File this recent piece in the LA Times under “stuff we already know”, but it is particularly timely given the rise of Senator Marco Rubio and Governors Sandoval and Martinez in the southwest:
“”The Republicans, by electing three national Latino leaders, have really challenged the Democratic Party,” said former New Mexico Gov. Bill Richardson, until recently one of the highest-ranking Latino Democrats in the country.
“Democrats have to recruit more Latino candidates and they have to start siding with Latinos on redistricting and other issues,” Richardson said, “because many Latinos perceive that the party doesn’t care enough about electing more Hispanic officials.”
Richardson’s concerns were echoed by Latino lawmakers, political activists and campaign strategists across the country. To them, the Democratic Party — while benefitting from a surge in Latino votes — has, in particular, not done enough to help Latino candidates move from city council, legislative and congressional seats to the party’s highest elected offices.”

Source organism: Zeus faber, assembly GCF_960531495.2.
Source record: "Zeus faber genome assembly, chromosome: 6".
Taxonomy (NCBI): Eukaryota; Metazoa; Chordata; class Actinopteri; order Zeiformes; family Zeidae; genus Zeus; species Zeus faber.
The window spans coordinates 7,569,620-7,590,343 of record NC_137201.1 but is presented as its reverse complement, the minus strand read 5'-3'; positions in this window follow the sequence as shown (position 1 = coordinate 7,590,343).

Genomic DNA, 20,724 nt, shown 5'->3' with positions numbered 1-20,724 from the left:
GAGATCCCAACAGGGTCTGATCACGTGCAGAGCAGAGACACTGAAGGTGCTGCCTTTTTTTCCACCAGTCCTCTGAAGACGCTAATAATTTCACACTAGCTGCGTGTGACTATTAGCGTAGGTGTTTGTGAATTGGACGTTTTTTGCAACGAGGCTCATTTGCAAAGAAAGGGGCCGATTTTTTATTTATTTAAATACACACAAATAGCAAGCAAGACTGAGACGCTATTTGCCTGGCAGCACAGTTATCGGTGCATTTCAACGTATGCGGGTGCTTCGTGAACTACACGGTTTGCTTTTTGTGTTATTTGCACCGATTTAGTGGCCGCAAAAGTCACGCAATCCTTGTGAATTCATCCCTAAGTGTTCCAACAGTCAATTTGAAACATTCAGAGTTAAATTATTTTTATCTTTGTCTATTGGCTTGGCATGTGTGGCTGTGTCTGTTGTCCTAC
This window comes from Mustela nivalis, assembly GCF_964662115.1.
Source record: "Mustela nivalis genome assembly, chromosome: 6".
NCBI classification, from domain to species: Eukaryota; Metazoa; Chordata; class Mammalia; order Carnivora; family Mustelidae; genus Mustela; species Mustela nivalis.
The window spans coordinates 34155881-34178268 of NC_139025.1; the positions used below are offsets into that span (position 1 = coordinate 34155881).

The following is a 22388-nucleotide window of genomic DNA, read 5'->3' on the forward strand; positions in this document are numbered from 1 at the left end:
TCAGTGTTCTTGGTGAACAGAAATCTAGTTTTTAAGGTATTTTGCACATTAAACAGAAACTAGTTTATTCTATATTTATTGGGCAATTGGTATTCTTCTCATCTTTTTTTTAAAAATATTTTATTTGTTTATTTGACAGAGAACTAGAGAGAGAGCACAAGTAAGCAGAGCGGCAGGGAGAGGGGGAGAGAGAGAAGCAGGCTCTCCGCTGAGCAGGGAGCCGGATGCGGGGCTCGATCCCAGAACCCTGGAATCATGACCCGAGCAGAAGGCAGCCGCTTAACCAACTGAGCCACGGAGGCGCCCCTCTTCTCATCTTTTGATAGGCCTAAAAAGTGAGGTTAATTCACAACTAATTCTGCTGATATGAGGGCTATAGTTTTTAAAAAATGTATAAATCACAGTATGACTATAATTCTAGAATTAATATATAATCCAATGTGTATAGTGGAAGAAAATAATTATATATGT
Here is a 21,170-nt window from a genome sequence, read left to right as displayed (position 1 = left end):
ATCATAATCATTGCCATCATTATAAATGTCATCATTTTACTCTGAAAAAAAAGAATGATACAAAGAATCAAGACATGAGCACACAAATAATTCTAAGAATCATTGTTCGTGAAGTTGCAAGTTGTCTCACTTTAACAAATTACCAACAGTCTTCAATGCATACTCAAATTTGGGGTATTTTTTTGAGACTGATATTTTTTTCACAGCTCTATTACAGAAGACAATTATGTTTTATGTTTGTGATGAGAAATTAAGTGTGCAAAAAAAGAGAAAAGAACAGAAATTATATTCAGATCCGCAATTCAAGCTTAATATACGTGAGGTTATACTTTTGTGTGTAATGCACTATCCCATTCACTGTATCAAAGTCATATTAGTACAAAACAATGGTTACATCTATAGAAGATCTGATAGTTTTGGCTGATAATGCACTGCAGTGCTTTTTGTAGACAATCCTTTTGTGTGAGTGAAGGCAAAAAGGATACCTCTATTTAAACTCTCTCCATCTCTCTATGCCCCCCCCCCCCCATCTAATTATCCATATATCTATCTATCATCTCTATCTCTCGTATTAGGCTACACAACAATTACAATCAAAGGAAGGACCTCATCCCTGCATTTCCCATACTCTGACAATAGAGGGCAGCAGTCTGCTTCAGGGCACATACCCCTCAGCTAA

While many take issue with the GOP stance on issues like immigration, defense spending, Medicare, and more, you have to admit that the Republicans do a great job of finding photogenic and compelling Latino people to run for office. But do note that Martinez and Sandoval failed to win the a majority of the Latino vote in New Mexico and in Nevada and that Marco Rubio lost the non-Cuban Latino vote in Florida.
Although the majority of Latinos do lean Democratic, the Latino vote is still up for grabs with some Latino Democrats becoming disillusioned with the party, especially those who were expecting quicker action on the immigration issue. While the GOP seems to become more extreme on immigration and other issues, it’s time to Latinos to start to think beyond partisanship. A case could be made that both parties would have to more overtly court the community if more of us were registered as “declined to state” or independent.
And finally, the Democrats would be wise to cultivate Latino candidates of a higher caliber because the GOP has already learned how to do it in three high profile states in the last election cycle. When an organization is successful in achieving something, they are better poised to improve upon that success in the future.